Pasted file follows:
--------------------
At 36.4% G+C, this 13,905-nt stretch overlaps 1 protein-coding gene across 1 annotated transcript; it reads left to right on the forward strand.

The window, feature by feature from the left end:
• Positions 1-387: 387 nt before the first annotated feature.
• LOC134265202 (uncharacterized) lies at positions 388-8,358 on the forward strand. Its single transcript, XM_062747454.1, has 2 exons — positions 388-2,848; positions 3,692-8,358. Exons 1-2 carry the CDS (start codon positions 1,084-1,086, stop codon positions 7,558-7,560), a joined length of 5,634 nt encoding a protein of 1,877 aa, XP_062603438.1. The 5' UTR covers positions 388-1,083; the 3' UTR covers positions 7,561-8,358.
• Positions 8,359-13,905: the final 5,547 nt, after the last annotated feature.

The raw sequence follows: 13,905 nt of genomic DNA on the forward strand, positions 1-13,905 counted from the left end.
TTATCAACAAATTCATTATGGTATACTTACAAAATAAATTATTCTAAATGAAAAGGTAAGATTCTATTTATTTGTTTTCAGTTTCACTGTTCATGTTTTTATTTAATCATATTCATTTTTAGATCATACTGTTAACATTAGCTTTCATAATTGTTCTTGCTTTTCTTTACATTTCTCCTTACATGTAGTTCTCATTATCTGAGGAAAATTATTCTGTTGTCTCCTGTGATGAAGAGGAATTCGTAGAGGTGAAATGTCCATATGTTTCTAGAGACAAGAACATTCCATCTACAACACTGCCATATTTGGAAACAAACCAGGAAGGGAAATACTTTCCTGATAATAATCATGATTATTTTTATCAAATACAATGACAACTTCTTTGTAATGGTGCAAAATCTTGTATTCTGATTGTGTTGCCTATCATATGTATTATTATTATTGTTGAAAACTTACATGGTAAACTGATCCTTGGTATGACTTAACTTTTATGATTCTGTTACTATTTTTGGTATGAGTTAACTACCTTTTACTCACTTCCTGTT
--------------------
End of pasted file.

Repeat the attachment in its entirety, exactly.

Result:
At 36.4% G+C, this 13,905-nt stretch overlaps 1 protein-coding gene across 1 annotated transcript; it reads left to right on the forward strand.

The window, feature by feature from the left end:
• Positions 1-387: 387 nt before the first annotated feature.
• LOC134265202 (uncharacterized) lies at positions 388-8,358 on the forward strand. Its single transcript, XM_062747454.1, has 2 exons — positions 388-2,848; positions 3,692-8,358. Exons 1-2 carry the CDS (start codon positions 1,084-1,086, stop codon positions 7,558-7,560), a joined length of 5,634 nt encoding a protein of 1,877 aa, XP_062603438.1. The 5' UTR covers positions 388-1,083; the 3' UTR covers positions 7,561-8,358.
• Positions 8,359-13,905: the final 5,547 nt, after the last annotated feature.

The raw sequence follows: 13,905 nt of genomic DNA on the forward strand, positions 1-13,905 counted from the left end.
TTATCAACAAATTCATTATGGTATACTTACAAAATAAATTATTCTAAATGAAAAGGTAAGATTCTATTTATTTGTTTTCAGTTTCACTGTTCATGTTTTTATTTAATCATATTCATTTTTAGATCATACTGTTAACATTAGCTTTCATAATTGTTCTTGCTTTTCTTTACATTTCTCCTTACATGTAGTTCTCATTATCTGAGGAAAATTATTCTGTTGTCTCCTGTGATGAAGAGGAATTCGTAGAGGTGAAATGTCCATATGTTTCTAGAGACAAGAACATTCCATCTACAACACTGCCATATTTGGAAACAAACCAGGAAGGGAAATACTTTCCTGATAATAATCATGATTATTTTTATCAAATACAATGACAACTTCTTTGTAATGGTGCAAAATCTTGTATTCTGATTGTGTTGCCTATCATATGTATTATTATTATTGTTGAAAACTTACATGGTAAACTGATCCTTGGTATGACTTAACTTTTATGATTCTGTTACTATTTTTGGTATGAGTTAACTACCTTTTACTCACTTCCTGTT